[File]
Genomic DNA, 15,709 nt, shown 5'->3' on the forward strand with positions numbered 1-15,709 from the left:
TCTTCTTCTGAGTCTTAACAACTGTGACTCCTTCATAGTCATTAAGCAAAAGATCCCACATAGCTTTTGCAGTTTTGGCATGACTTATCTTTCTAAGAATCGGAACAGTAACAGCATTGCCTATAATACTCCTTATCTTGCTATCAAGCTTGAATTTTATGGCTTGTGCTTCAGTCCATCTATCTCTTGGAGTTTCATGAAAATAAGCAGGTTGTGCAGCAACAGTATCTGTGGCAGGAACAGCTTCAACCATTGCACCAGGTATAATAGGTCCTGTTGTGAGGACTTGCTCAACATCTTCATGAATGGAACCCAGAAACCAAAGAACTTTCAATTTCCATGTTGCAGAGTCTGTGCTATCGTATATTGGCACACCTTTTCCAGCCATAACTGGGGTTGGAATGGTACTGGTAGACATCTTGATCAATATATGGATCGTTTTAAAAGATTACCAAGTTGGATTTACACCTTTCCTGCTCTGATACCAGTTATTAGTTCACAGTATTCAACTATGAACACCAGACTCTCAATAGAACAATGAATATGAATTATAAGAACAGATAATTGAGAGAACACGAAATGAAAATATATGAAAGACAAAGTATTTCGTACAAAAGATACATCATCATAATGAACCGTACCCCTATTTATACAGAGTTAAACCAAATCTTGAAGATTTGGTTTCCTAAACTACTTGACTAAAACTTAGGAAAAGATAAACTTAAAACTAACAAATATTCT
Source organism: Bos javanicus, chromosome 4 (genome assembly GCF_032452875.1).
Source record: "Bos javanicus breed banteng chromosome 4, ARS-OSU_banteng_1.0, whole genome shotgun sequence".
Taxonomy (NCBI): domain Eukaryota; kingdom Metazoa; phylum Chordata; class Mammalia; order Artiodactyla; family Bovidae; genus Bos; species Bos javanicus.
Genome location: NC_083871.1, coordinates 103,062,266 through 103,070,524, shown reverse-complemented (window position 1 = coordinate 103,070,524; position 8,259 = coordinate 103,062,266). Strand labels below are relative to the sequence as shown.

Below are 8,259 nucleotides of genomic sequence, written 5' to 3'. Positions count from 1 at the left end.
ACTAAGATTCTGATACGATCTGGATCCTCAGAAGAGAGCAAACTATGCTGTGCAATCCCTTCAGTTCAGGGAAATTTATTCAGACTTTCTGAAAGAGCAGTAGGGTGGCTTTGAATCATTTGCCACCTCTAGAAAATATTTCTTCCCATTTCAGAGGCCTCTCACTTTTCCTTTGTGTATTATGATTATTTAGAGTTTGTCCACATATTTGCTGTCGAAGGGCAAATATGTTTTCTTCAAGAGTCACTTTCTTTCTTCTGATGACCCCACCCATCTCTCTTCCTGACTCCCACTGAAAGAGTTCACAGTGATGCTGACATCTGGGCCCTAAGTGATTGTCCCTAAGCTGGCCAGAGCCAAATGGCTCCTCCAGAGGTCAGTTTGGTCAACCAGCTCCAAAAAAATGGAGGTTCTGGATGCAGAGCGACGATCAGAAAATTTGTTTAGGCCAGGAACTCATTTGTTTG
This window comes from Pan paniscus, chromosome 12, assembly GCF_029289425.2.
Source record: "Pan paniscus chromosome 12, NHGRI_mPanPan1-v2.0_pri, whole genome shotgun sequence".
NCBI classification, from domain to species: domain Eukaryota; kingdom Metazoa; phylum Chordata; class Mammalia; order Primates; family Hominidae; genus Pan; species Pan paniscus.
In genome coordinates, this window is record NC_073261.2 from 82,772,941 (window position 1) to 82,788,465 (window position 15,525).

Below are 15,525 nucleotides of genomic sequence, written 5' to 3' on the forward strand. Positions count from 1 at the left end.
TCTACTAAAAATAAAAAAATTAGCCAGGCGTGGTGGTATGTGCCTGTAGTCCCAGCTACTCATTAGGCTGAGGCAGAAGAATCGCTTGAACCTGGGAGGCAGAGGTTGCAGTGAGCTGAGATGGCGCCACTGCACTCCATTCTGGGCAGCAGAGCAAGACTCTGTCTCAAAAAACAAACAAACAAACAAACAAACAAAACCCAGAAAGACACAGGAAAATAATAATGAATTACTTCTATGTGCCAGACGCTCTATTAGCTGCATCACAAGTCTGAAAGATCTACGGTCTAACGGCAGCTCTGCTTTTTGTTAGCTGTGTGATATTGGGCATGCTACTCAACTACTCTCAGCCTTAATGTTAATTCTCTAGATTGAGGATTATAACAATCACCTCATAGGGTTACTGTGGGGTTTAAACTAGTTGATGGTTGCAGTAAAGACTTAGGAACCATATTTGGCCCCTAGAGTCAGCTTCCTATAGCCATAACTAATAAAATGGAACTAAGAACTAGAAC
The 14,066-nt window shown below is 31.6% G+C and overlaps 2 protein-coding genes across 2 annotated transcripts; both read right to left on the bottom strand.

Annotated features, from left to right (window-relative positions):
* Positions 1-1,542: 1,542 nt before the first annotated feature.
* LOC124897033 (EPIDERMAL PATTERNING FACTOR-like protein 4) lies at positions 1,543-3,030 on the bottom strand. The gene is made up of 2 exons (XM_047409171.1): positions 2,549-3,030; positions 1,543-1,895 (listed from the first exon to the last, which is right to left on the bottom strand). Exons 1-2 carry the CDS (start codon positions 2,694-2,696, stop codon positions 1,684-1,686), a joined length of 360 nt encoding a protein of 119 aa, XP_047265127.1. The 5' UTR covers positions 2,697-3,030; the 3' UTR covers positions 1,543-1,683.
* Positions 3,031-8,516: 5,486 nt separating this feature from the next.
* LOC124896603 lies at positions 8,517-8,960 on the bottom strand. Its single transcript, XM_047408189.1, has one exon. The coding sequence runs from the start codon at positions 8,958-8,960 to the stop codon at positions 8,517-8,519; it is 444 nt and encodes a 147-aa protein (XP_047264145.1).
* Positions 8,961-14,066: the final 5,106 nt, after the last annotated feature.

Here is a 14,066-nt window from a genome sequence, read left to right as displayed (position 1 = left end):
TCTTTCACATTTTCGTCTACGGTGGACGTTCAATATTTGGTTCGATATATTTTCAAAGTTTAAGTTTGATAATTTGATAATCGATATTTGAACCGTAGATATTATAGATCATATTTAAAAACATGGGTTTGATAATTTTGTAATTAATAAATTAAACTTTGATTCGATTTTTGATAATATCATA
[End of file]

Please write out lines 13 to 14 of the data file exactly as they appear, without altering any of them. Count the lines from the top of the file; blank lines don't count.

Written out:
Below are 15,525 nucleotides of genomic sequence, written 5' to 3' on the forward strand. Positions count from 1 at the left end.
TCTACTAAAAATAAAAAAATTAGCCAGGCGTGGTGGTATGTGCCTGTAGTCCCAGCTACTCATTAGGCTGAGGCAGAAGAATCGCTTGAACCTGGGAGGCAGAGGTTGCAGTGAGCTGAGATGGCGCCACTGCACTCCATTCTGGGCAGCAGAGCAAGACTCTGTCTCAAAAAACAAACAAACAAACAAACAAACAAAACCCAGAAAGACACAGGAAAATAATAATGAATTACTTCTATGTGCCAGACGCTCTATTAGCTGCATCACAAGTCTGAAAGATCTACGGTCTAACGGCAGCTCTGCTTTTTGTTAGCTGTGTGATATTGGGCATGCTACTCAACTACTCTCAGCCTTAATGTTAATTCTCTAGATTGAGGATTATAACAATCACCTCATAGGGTTACTGTGGGGTTTAAACTAGTTGATGGTTGCAGTAAAGACTTAGGAACCATATTTGGCCCCTAGAGTCAGCTTCCTATAGCCATAACTAATAAAATGGAACTAAGAACTAGAAC